Generating Traffic In The Google Panda Era
In 2011, Google clamped down on what it considers to be ‘low quality’ content, causing many websites to suffer a decline in rankings. For some of these web businesses, the fall in traffic was so steep, they could no longer sustain their business operations. With one adjustment, Google ushered in a new era of search engine marketing.
This new era we’re now in could see the days of easy, free search engine traffic well behind us for the majority of commercial websites. Google is a maturing company and their flagship ad program is maturing as well. It should come as no surprise that they’re a bit more stingy with their traffic these days, especially when it comes to sending it to lousy websites.
Despite many complaints to the contrary, a lot of the websites that Google dumped this year really were crappy! If you don’t believe me, check out this incredibly long thread from the Google webmaster forum: “Think you’re affected by the recent algorithm change, post here.”
Many webmasters took Google up on their offer and posted up their websites as examples of ‘collateral damage.’ They claimed their ‘high-quality websites‘ were unfairly targeted by a Google algorithm turned upside down in a world gone mad. This huge treasure trove of URLs for review gives anyone who takes the time to check out the websites ample examples of exactly what Google targeted in their Google Panda updates. Go on, review a few dozen of these websites.
Okay, you’re back? Good. Did you see what I saw?
Much of what I saw were thin content websites typified with most of their ‘above-fold‘ real estate taken up by Google Adsense. For months many of the webmasters in the thread would not admit there was an issue with the actual quality of their websites. Over time, after being attacked by other thread posters enough times, some would admit that their pages could be ‘over-monetized‘ and that their quality content was actually razor-thin.
After looking at enough of these websites we learn what types of websites not to build. In essence, they’re the types of sites that used to be loved by Google only a few short years ago! People who have been impacted by the Google Panda update are having a tough time dealing with the changes because their websites used to typify what was considered a ‘good website‘ for Adsense a few years back. In fact, a few of the most well-known examples of Google Panda affected websites were poster boys or ‘case studies‘ that once resided on Google’s official Adsense page of ‘what to do‘ in order to be successful in the program.
In 2011, in order to be successful, you need to un-learn what you learned in 2006! If you don’t, your road back from near-extinction will be tough.
Google didn’t stop their changes with their ‘Panda’ either. Just when some web publishers thought it would be safe to go back in the water, Google dropped several more bombshells.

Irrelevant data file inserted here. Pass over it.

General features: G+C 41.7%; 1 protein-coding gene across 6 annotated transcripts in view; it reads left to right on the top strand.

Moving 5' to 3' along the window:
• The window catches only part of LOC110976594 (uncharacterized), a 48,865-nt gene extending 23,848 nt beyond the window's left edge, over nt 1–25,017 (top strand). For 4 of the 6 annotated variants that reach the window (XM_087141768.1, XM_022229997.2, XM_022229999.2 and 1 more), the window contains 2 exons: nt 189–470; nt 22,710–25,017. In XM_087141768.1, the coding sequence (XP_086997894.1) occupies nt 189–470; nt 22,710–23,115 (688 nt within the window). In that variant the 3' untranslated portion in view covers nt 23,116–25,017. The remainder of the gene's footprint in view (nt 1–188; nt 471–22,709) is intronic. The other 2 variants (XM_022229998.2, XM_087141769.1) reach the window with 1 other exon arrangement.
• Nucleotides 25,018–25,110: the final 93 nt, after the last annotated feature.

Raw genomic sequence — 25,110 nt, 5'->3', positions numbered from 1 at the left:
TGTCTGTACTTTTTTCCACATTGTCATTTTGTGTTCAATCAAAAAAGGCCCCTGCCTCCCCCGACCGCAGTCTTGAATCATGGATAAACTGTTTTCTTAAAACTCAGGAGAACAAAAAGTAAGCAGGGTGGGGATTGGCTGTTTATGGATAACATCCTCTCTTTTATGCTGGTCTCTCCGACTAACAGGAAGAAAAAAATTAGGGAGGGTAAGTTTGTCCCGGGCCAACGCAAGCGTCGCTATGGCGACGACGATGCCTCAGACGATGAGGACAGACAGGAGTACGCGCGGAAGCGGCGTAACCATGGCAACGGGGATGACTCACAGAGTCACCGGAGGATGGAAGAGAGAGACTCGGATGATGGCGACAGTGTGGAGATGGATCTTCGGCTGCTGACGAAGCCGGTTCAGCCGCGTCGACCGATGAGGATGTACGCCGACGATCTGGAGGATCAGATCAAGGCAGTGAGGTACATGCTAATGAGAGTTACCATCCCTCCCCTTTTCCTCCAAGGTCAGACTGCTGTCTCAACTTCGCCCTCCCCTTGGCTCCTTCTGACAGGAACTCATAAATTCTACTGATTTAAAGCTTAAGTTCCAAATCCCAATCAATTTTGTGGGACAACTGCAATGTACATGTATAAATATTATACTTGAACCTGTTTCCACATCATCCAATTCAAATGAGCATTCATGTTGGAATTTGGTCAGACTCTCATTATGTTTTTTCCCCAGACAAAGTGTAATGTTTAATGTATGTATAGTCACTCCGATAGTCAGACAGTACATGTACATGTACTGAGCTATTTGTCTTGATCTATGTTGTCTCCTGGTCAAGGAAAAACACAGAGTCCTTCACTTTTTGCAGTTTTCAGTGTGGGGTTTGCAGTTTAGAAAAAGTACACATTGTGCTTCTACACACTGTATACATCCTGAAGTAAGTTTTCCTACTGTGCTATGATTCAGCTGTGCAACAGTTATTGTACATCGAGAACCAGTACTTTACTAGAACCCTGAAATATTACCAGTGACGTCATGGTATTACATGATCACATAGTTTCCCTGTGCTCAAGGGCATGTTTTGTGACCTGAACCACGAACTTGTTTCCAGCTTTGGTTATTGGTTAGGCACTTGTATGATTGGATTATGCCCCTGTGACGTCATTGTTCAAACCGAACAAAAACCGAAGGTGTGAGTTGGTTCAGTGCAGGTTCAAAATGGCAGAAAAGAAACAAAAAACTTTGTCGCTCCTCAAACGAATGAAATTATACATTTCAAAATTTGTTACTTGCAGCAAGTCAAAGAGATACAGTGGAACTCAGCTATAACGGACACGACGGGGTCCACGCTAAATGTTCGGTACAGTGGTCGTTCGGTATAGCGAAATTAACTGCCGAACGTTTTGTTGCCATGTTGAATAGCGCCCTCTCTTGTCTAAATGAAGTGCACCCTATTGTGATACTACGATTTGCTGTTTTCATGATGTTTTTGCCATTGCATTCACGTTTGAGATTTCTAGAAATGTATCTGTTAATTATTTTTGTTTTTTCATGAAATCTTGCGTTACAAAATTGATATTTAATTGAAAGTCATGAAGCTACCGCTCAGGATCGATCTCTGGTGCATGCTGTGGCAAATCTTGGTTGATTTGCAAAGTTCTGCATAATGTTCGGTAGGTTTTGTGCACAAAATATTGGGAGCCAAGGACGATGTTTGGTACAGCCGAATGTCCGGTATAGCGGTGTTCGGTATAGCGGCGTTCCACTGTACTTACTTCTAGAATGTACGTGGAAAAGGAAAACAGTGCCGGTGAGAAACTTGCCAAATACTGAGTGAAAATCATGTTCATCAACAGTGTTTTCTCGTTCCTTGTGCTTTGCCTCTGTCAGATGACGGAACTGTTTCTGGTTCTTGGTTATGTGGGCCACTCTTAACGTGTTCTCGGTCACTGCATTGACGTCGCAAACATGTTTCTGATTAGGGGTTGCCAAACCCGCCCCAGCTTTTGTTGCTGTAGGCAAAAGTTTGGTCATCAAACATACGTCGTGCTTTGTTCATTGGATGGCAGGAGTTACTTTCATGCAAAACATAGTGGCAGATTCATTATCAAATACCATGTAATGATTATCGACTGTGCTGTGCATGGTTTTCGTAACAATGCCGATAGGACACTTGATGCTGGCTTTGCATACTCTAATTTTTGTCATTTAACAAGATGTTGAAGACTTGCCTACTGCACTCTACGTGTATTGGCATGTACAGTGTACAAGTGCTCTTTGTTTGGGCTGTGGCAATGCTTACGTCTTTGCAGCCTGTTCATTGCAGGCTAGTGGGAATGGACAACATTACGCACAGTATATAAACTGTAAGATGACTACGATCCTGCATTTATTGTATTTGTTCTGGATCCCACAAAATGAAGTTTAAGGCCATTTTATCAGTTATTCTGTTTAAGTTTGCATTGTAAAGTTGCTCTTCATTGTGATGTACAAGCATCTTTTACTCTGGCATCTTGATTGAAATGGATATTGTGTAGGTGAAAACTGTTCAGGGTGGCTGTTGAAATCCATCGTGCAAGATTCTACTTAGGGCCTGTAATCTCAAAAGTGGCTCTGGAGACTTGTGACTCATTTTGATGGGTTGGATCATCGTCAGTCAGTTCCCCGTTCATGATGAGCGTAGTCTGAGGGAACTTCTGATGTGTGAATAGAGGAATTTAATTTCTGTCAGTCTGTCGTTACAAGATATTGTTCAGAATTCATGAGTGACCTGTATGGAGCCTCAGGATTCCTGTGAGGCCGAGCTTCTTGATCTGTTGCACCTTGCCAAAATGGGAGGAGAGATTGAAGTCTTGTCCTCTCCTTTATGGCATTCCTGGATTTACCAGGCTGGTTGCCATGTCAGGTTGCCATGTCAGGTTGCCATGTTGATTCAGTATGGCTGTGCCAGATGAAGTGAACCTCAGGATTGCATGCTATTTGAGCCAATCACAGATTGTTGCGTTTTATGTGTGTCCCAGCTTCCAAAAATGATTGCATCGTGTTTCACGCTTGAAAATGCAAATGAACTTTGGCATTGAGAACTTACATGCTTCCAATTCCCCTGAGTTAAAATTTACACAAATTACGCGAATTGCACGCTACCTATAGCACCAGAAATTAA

If you weren’t paying attention to these rapid-fire changes, you might think that things have stayed similar to how it’s always been. Instead, Google seems to require a radically different game plan than it used to.
Backlinks are still an important factor for ranking well in Google, but it appears they are no longer the primary or only factor. Now the quality of on-page content is also being measured and judged by Google.
Today, ranking well in Google goes something a bit like this (The New Rules):
- 1) Well-loved websites rank well. For new websites, this is a problem. If your new or unloved for some reason, you’ll have to convince people that your site is great. This means new website owners can no longer hang around waiting for Google to crown them. They need to use social media marketing to attract visitors who then help spread the site to friends.
- 2) Websites with fresh content rank well. This means some websites that have been relying on ‘evergreen content’ might see a sharp, downward decline in traffic. Google will be looking for the freshest and most comprehensive content it can find. This doesn’t bode well for older, poorly designed websites that haven’t been updated in years.
- 3) Quality rules over quantity. No longer do bloggers or website owners dare strafe the search engines with hundreds of updates. Instead, writing well-researched, grammatically correct, posts with pictures and videos is becoming the main way anyone expects to rank.
- 4) Do something to stand out. It’s not enough to just get by anymore. Something about your subject matter or how you handle it needs to stand out from the crowd. Competition is fierce and top rankings are extremely limited.
- 5) Guest blogging is the new link exchange. Guest blogging is how all the cool kids do link exchanges. So far the process is tolerated, but as it continues to become the primary link-building advice offered, the effectiveness could die off like every other technique ever introduced. Do guest blogging smart and you shouldn’t have any troubles.
- 6) Build a brand. You need people searching for your website by its brand name. Keyword domains used to be all the rage and some are using them still. However, branding seems to be another key signal for website quality.
- 7) Google+ use is a priority. Using Google+ and the Plus One button are becoming important as Google adds these to their social signal mix.
Despite all the changes and the intentions of Google, all of us can still see many poor quality websites ranking well. This can be frustrating for people who feel their website is better and is being held back. Still, the move by Google towards freshness will likely help newer websites. It seems as if Google is now expecting a ‘survival of the fittest‘ contest to take place. There are enough high-quality results for most popular search terms, that Google doesn’t have to reward lower quality web pages high ranks just because of relevancy or backlinks.
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What is your take on what’s been happening?